What is Music Mixing Software?
Music mixing software is the creative engine behind loop-based music. In electronic and dance music, a loop is a short sample of music that can be repeated and combined with other loops to be used in the recording studio and for live sound engineering.
Musicians and DJs can create their own loops using both traditional and virtual instruments or they can download loops from extensive digital libraries of drum beats, synthesizer patterns, bass lines, guitar riffs, vocal shouts and more. A loop can also be a sample of someone else's music, like the chorus of a hit pop song.
Music mixing software serves a different function than a digital audio workstation (DAW) like Pro Tools. DAWs are mostly used as timeline-based editing machines for music composition. With a system like Pro Tools, a musician assembles tracks along a set timeline, laying down drums, bass lines, synthesizers and vocals and tweaking the finished product with a vast array of effects and editing tools.
Music mixing software, on the other hand, allows for open-ended non-linear composition and greater freedom for improvisation. This is because the emphasis on music mixing software is on loops, not full tracks. Loops can be combined, repeated, edited and distorted in an infinite variety of ways.
With music mixing software, for example, a DJ can build a live performance from the thousands of loops on his hard drive. He can throw a Madonna vocal on top of African drums with a space-age synth backdrop. He can apply real-time effects that compress, bend and twist each loop so that no two performances sound the same. The latest music mixing software includes tools that can take a loop and slice it into dozens of even smaller loops that can be reassembled, edited and combined to create a completely original sound.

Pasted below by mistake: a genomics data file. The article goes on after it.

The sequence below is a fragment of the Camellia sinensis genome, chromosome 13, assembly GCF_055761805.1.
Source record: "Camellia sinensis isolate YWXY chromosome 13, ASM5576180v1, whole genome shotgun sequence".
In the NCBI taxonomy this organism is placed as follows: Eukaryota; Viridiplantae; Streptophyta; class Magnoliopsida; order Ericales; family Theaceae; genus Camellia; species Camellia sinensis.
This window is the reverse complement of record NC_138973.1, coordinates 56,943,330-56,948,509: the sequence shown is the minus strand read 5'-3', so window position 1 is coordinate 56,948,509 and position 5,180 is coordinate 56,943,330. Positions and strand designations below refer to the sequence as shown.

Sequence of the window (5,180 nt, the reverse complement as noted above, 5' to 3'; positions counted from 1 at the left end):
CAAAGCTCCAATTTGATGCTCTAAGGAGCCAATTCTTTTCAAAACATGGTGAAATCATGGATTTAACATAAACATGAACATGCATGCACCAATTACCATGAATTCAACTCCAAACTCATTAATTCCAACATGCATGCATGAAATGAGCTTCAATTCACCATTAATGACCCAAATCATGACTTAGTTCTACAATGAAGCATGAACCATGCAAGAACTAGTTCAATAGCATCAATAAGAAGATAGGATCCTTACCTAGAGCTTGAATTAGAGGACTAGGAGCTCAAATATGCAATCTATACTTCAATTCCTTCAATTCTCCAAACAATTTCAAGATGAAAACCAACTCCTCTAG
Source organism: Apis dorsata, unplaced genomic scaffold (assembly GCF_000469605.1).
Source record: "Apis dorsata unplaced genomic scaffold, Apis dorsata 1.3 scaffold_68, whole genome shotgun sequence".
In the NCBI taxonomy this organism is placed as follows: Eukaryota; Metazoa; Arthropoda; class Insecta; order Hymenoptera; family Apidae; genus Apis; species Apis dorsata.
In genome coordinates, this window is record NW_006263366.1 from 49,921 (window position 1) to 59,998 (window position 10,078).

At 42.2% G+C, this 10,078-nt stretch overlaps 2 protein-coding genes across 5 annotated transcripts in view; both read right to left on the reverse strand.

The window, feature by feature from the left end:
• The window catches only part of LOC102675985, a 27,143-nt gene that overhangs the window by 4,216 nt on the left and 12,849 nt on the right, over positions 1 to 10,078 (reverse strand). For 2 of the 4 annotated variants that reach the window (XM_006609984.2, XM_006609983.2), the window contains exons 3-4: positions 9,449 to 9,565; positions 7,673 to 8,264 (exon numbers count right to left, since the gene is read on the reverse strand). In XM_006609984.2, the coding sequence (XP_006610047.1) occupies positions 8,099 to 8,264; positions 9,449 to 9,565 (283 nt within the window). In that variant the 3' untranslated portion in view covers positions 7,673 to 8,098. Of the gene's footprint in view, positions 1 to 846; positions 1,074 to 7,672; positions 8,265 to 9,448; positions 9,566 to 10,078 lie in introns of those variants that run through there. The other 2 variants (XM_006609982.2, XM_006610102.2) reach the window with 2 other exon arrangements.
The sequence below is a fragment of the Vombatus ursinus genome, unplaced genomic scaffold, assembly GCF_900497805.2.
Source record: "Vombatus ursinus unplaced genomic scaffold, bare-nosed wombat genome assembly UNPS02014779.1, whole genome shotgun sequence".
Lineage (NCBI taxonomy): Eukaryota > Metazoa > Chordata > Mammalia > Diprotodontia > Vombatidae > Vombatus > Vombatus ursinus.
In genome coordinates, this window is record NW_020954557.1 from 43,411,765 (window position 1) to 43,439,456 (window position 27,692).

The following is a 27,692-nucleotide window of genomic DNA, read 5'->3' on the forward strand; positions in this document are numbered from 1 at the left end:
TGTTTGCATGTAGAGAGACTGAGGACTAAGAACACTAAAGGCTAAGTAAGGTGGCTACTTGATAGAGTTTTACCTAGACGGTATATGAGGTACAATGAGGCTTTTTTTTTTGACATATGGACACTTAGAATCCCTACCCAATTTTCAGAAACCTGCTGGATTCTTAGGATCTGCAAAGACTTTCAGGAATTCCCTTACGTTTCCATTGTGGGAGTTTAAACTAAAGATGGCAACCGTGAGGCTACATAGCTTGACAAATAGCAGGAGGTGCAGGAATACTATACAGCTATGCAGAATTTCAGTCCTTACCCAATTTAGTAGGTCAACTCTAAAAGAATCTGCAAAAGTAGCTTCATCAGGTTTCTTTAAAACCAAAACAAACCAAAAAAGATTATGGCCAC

The power of this software gives the musician unlimited creativity to slice, dice, rearrange and tweak sounds in unusually and satisfying ways. DJ software, in particular, makes all of these tools available for live performances, where the musician plays off the energy of the crowd-using their reactions to choose the next loop and take the song in unexpected directions.
Music mixing software can be controlled directly from a computer with a standard mouse and keyboard, but most musicians prefer to use hardware controllers that mimic the look and feel of electronic instruments and control panels. DJs, for example, might use a control that looks like a traditional turntable deck with crossover switches, faders, volume knobs and even two control wheels that look like vinyl records.
Musicians can also use controllers shaped like electronic keyboards or drum machines with touch-sensitive pads. Each loop can be assigned to a key on the keyboard or a pad on the drum machine, allowing for quick switches between sounds during live performances.
In the next section, we'll look at the three main types of music mixing software.